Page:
Impact of Teacher Effectiveness on Student Achievement
The work of Bill Sanders, formerly at the University of Tennessee’s Value-Added Research and Assessment Center, has been pivotal in reasserting the importance of the individual teacher on student learning.4 One aspect of his research has been the additive or cumulative effect of teacher effectiveness on student achievement. Over a multi-year period, Sanders focused on what happened to students whose teachers produced high achievement versus those whose teachers produced low achievement results. He discovered that when children, beginning in 3rd grade, were placed with three high-performing teachers in a row, they scored on average at the 96th percentile on Tennessee’s statewide mathematics assessment at the end of 5th grade. When children with comparable achievement histories starting in 3rd grade were placed with three low-performing teachers in a row, their average score on the same mathematics assessment was at the 44th percentile, an enormous 52-percentile point difference for children who presumably had comparable abilities and skills. Elaborating on this body of research, Dr. Sanders and colleagues reported the following: Continue reading
Thanks for the email letting me know that you’d been appointed as an assistant principal. Congratulations! I am not surprised that you’ve been given responsibility for discipline, and I was delighted that you asked me for some ideas as you start this new position.
As you know, I have been observing assistant principals and other school leaders for quite some time. It seems that assistants are usually given jobs like discipline and/or supervision of classified staff. In comparison with the bigger picture of educational leadership, being responsible for discipline or classified staff may not seem very important, and it’s tempting to take on the attitude that this lowly assignment is something that everyone has to endure on their way to being a principal–like an initiation or right of passage. This attitude blinds one to the leadership opportunities in these seemingly lowly assignments. I’d encourage you to avoid this “rite of passage” attitude and become a leader in the area of discipline. Don’t just endure—LEAD! Continue reading
A great curriculum in the hands of a mediocre teacher—even one with a credential—is nothing more than a mediocre curriculum
Leadership, Nov-Dec, 2005 by Pete Pillsbury (While this was written 8 years ago, it is still relevant in today’s search for hiring outstanding educators)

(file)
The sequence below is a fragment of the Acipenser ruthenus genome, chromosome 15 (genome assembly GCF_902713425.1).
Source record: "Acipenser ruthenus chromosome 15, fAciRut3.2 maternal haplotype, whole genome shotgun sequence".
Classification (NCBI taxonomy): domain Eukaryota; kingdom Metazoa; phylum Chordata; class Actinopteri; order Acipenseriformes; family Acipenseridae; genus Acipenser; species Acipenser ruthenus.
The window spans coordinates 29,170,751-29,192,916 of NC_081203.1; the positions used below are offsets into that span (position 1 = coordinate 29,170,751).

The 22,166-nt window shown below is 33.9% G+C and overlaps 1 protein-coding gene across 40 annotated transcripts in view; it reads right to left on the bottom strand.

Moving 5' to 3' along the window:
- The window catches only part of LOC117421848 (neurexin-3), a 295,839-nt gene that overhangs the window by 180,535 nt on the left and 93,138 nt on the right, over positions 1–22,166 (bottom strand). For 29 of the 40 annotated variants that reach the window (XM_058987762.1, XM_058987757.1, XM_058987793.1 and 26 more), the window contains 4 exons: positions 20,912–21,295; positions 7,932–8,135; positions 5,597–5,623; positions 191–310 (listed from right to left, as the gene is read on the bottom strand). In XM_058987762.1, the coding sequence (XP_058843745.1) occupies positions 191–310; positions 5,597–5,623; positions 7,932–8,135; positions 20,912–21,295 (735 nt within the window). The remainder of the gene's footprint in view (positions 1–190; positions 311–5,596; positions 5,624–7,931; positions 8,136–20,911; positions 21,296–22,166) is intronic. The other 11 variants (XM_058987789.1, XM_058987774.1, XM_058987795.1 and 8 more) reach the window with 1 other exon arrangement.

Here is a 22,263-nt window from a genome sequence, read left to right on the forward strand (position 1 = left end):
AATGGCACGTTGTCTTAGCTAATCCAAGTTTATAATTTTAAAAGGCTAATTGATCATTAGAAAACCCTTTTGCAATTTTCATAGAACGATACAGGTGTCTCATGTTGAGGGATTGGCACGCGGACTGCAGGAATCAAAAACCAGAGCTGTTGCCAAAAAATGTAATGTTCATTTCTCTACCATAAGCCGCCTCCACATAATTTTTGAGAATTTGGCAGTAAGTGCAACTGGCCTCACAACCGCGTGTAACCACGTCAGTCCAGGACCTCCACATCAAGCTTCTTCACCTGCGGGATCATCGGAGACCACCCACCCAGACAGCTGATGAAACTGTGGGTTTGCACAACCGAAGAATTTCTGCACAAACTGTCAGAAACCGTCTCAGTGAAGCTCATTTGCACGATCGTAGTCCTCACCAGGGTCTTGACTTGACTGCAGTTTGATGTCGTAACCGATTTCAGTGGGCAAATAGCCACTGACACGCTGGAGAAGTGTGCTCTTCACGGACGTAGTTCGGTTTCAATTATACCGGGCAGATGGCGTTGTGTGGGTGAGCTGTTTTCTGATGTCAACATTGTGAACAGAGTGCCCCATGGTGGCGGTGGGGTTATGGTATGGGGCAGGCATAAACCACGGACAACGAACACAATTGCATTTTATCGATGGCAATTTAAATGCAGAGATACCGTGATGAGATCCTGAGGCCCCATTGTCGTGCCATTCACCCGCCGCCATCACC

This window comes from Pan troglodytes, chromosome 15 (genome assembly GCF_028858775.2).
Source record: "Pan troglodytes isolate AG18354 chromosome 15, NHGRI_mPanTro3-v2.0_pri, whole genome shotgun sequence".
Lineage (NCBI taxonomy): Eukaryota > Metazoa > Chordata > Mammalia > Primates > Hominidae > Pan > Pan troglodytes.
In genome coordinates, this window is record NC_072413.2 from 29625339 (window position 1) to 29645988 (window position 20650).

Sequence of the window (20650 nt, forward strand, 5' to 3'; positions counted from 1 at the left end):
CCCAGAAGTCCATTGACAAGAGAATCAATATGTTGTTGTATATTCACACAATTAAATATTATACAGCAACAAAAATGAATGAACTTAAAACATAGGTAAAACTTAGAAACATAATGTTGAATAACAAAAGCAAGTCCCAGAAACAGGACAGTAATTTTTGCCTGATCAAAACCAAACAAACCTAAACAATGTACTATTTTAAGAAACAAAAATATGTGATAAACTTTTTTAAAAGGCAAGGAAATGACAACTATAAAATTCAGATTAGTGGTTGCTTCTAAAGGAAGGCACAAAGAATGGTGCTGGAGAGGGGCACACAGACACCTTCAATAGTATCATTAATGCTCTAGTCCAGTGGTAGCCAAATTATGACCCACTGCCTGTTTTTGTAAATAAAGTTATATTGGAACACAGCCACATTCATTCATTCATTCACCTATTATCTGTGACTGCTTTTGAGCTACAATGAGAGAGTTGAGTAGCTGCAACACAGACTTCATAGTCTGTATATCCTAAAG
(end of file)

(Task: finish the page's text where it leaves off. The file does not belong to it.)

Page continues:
Most administrators would agree that hiring a teacher is the most important decision they make. This decision has a greater affect on children than any other administrative decision. What a teacher believes and does as a teacher will either open or close doors to learning for students. Continue reading
As she stood in front of her 5th grade class on the very first day of school, she told the children an untruth.
Like most teachers, she looked at her students and said that she loved them all the same.
However, that was impossible, because there in the front row, slumped in his seat, was a little boy named Teddy Stoddard.
Mrs. Thompson had watched Teddy the year before and noticed that he did not play well with the other children, that his clothes were messy and that he constantly needed a bath. In addition, Teddy could be unpleasant.
It got to the point where Mrs. Thompson would actually take delight in marking his papers with a broad red pen, making bold X’s and then putting a big “F” at the top of his papers. Continue reading
Several years ago when I accepted the job of principal at Yuba Feather Elementary School, a K-8 school in Northern California, I was told by a colleague that I was crazy to take the job. She told me that the atmosphere was hopelessly negative, that the staff was demoralized, and that students’ pride and interest in school were dismally low.
Having been given this advice and background information, I guess I was a little crazy, for I took the job. Despite the poor condition of the school, I sensed a powerful reservoir of potential. I saw a butterfly inside a tightly closed cocoon and believed a metamorphosis could happen. The metamorphosis of Yuba Feather School is something of a miracle? Today it is a school recognized through Northern California for its academic excellence, positive climate, and innovative atmosphere. The school has an award-winning writing program, a successful mastery learning “levels” math program, intense peer collaboration, a peer observation program, a highly successful literature-based reading program, a staff trained in teaching critical thinking, and an adult learning and problem solving environment for the teachers. Teachers from our school are sought out to make presentations locally and for other districts through Northern California. Two video films which focus on the Yuba Feather Writing Project have been distributed nationally and won first place in the 1986 National Education Film Festival. In 1986 the school was chosen as a California Distinguished School as a result of our students’ improved performance on the California Assessment Program test and our outstanding pride in their school.
It is common knowledge that public education has a critical shortage of qualified and talented people stepping into school leadership roles. A common lament among school districts is that there are so few candidates for principal positions. Educators who do take on a principalship often voice, very early on, frustration over the complexity and demands of the job. After being appointed, new and even experienced principals get little effective guidance and support, and there are few places for them to turn to for support and direction. This situation especially affects the brand new principal but is also a concern for those with experience entering a new job. Continue reading